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0 votes
1 answer
528 views

Where is this accent from?

Where does the accent used by the actor who plays Mazikeen in the Lucifer series belong to? I can tell it is American, but I don't know what region in there. Here is a scene from the series where she ...
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1 vote
0 answers
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Is there any well-known British accent which aʊ is pronounced like əʊ in?

I think I've heard the word "about" pronounced with əʊ (as in "Poland"). Is it just me or there's indeed such an accent in Great Britain or, more specifically, in England?
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“Tizzarget Acquizzired”; What's the deal with the Z's when imitating divers?

When imitating scuba divers, especially "old-timey" ones, extra Z's or "izz"es get added to the middle of words. What is the origin of this? I have heard this in a few older shows, including the ...
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1 vote
0 answers
152 views

Is there a word that has the same -er sound pronunciation in all both British and American accents

Most words with -er ending, sound different in British and American accent. In British it’s “a”, in American it’s “e”(don’t know how to correctly write transcription ). But is there word, that has ...
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2 votes
1 answer
363 views

What accent did 'kewl' (cool) originate from

I've been hearing 'kewl' for a long time excessively on social media (mostly used by Americans). I wondered what accent it came from. I searched, but only found the following information about it: ...
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7 votes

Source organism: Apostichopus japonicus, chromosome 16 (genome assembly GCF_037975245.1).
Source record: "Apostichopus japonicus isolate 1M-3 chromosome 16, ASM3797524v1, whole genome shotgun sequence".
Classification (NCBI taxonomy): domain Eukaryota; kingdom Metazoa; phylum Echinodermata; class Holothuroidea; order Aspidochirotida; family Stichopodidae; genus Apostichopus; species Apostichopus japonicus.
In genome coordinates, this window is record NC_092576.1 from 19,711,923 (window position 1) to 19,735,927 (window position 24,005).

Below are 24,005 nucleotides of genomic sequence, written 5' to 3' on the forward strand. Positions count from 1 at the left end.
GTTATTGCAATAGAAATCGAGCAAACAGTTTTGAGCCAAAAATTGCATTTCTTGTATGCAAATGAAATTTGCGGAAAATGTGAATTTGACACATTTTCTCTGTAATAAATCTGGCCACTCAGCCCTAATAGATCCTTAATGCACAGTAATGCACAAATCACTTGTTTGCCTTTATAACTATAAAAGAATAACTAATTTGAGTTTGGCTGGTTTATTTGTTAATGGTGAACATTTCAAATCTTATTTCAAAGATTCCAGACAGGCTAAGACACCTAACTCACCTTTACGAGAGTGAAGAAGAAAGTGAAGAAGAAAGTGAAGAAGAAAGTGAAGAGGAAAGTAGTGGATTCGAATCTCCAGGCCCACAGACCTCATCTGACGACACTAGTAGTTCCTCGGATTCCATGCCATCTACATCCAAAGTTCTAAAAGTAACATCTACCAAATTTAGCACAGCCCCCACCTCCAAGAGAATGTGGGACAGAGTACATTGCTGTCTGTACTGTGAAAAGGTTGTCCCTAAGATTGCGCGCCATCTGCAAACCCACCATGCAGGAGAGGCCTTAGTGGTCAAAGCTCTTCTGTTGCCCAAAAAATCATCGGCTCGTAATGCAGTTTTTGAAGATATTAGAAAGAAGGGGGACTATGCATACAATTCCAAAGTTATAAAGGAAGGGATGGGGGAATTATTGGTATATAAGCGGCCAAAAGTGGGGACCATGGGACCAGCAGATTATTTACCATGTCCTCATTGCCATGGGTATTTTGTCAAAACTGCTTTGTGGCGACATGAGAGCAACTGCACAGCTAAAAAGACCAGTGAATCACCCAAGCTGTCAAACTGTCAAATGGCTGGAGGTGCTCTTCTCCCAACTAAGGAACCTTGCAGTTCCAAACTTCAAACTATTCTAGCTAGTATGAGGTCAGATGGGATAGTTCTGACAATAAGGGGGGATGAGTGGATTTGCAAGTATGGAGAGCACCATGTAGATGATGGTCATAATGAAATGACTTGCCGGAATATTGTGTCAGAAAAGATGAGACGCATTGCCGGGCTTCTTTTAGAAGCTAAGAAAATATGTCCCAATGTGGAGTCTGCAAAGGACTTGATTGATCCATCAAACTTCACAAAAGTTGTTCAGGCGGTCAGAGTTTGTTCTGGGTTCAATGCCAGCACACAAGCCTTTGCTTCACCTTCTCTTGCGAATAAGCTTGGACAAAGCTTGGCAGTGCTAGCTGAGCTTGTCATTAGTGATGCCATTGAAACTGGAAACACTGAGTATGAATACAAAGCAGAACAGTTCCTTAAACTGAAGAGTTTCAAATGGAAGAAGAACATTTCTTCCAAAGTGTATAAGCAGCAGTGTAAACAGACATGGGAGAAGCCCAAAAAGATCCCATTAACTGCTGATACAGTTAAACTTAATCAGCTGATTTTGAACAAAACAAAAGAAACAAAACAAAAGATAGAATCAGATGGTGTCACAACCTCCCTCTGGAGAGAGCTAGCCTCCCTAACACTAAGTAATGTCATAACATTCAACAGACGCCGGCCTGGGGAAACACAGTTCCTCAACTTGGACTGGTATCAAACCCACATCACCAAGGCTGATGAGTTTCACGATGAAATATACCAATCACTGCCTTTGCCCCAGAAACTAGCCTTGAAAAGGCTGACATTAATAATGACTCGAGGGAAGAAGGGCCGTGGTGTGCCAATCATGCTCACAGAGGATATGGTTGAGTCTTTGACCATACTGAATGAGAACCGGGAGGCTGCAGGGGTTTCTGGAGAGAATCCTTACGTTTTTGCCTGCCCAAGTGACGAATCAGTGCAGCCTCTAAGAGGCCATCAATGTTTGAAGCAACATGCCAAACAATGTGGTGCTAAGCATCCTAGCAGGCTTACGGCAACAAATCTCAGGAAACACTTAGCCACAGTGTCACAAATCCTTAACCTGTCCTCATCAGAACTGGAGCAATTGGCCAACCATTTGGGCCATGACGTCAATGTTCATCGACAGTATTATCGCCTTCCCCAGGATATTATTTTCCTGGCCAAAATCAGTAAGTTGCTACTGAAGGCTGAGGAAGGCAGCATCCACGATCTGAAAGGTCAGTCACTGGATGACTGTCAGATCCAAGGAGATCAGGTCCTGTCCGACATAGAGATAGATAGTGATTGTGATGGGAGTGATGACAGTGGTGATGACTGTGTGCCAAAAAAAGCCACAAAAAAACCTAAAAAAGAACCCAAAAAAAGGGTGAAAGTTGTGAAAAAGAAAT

4 answers
2k views

What is it called when people who speak with a Connecticut accent cut off "t"s at the end of words or skip them in the middle of words?

Many people raised in the US state of Connecticut have a distinctive accent that I have never heard anywhere else in New England. They cut off their "t"s when they pronounce certain words. One place ...
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4 votes
2 answers
396 views

Am I imagining the Warshington (Washington) accent?

So my wife grew up around Vancouver, Washington, USA. Every once in a while she will say words in peculiar ways that I have jokingly taken to call her "Warshington accent" because it makes the ...
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28 votes
6 answers
10k views

What accent is 'noice'?

Recently, and for me beginning with the series Brooklyn 99, I have been hearing "noice" used for what I guess is an extreme "nice". I was assuming this was just a mocking of Brooklynese (e.g. "toity ...
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1 vote
1 answer
290 views

Liverpudlian Accents and The Beatles

The Beatles all have/had a Liverpudlian accent, but it wasn't very strong, especially if you compare it to the accents of Merseyside personalities from similar backgrounds (such as Steven Gerrard, ...
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4 votes
1 answer
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What dialect/accent in the UK do people not say the word "the"

I know a decent amount about different dialects in the UK, and usually recognize and identify them, but I heard one today that took me by surprise. I was watching a TV show, and this family, who I ...
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What kind of accent is this one (possibly from Kentucky)?

Is this one of regional accent in the USA or simply a defect in speech? If it's a regional accent, is it a typical Kentucky accent? https://www.youtube.com/watch?v=1oKlERHhPt0&t=490s
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2 votes
0 answers
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Why do some speakers pronounce the aɪ sound as ɔɪ?

Essentially, I'm referring to how some British English speakers pronounce words like "time", "right". That first vowel changes and ends up sounding like "toyme" or "royght". Americans seem to have ...
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0 votes
1 answer
122 views

accent mark question about american names [closed]

ok what accent mark should be on the name chloe for an american, e, è, é, ê, ë? I am an argument with a peer and would like some outside opinions. Please help